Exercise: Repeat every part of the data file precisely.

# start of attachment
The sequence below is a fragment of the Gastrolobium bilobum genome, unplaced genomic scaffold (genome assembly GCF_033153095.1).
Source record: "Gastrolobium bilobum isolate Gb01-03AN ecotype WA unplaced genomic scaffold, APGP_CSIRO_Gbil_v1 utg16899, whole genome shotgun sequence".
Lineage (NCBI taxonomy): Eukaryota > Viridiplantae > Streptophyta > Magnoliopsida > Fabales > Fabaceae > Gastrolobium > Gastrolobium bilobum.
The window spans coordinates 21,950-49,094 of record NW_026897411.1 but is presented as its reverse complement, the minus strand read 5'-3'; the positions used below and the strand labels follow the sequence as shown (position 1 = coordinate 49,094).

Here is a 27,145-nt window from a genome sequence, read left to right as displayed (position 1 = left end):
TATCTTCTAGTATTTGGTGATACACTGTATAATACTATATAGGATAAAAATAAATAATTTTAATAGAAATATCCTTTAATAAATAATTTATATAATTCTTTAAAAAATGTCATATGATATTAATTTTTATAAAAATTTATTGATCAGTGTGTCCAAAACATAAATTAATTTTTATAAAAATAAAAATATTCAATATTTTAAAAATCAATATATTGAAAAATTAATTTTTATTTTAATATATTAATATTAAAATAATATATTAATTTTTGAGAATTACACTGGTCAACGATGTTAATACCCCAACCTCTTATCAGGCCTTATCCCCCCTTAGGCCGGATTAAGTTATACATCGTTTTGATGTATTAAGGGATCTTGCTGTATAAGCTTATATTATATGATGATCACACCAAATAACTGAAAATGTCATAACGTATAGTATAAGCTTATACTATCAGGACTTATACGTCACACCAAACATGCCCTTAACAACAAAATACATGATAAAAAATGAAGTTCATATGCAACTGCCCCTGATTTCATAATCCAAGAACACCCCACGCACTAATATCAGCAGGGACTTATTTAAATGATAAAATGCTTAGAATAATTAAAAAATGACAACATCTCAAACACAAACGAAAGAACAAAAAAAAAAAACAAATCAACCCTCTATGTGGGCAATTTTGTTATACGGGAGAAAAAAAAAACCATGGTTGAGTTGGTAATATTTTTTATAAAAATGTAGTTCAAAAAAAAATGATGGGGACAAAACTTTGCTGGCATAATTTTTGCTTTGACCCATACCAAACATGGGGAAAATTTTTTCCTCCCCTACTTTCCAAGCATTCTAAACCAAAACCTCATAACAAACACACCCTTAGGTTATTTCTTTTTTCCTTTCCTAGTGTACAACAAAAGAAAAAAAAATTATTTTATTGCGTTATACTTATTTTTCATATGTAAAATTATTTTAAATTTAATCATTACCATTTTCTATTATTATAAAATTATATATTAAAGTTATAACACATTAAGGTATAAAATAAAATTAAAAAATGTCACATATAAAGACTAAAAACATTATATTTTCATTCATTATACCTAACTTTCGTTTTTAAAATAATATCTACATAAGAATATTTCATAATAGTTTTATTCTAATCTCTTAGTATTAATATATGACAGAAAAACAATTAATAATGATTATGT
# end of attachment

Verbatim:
The sequence below is a fragment of the Gastrolobium bilobum genome, unplaced genomic scaffold (genome assembly GCF_033153095.1).
Source record: "Gastrolobium bilobum isolate Gb01-03AN ecotype WA unplaced genomic scaffold, APGP_CSIRO_Gbil_v1 utg16899, whole genome shotgun sequence".
Lineage (NCBI taxonomy): Eukaryota > Viridiplantae > Streptophyta > Magnoliopsida > Fabales > Fabaceae > Gastrolobium > Gastrolobium bilobum.
The window spans coordinates 21,950-49,094 of record NW_026897411.1 but is presented as its reverse complement, the minus strand read 5'-3'; the positions used below and the strand labels follow the sequence as shown (position 1 = coordinate 49,094).

Here is a 27,145-nt window from a genome sequence, read left to right as displayed (position 1 = left end):
TATCTTCTAGTATTTGGTGATACACTGTATAATACTATATAGGATAAAAATAAATAATTTTAATAGAAATATCCTTTAATAAATAATTTATATAATTCTTTAAAAAATGTCATATGATATTAATTTTTATAAAAATTTATTGATCAGTGTGTCCAAAACATAAATTAATTTTTATAAAAATAAAAATATTCAATATTTTAAAAATCAATATATTGAAAAATTAATTTTTATTTTAATATATTAATATTAAAATAATATATTAATTTTTGAGAATTACACTGGTCAACGATGTTAATACCCCAACCTCTTATCAGGCCTTATCCCCCCTTAGGCCGGATTAAGTTATACATCGTTTTGATGTATTAAGGGATCTTGCTGTATAAGCTTATATTATATGATGATCACACCAAATAACTGAAAATGTCATAACGTATAGTATAAGCTTATACTATCAGGACTTATACGTCACACCAAACATGCCCTTAACAACAAAATACATGATAAAAAATGAAGTTCATATGCAACTGCCCCTGATTTCATAATCCAAGAACACCCCACGCACTAATATCAGCAGGGACTTATTTAAATGATAAAATGCTTAGAATAATTAAAAAATGACAACATCTCAAACACAAACGAAAGAACAAAAAAAAAAAACAAATCAACCCTCTATGTGGGCAATTTTGTTATACGGGAGAAAAAAAAAACCATGGTTGAGTTGGTAATATTTTTTATAAAAATGTAGTTCAAAAAAAAATGATGGGGACAAAACTTTGCTGGCATAATTTTTGCTTTGACCCATACCAAACATGGGGAAAATTTTTTCCTCCCCTACTTTCCAAGCATTCTAAACCAAAACCTCATAACAAACACACCCTTAGGTTATTTCTTTTTTCCTTTCCTAGTGTACAACAAAAGAAAAAAAAATTATTTTATTGCGTTATACTTATTTTTCATATGTAAAATTATTTTAAATTTAATCATTACCATTTTCTATTATTATAAAATTATATATTAAAGTTATAACACATTAAGGTATAAAATAAAATTAAAAAATGTCACATATAAAGACTAAAAACATTATATTTTCATTCATTATACCTAACTTTCGTTTTTAAAATAATATCTACATAAGAATATTTCATAATAGTTTTATTCTAATCTCTTAGTATTAATATATGACAGAAAAACAATTAATAATGATTATGT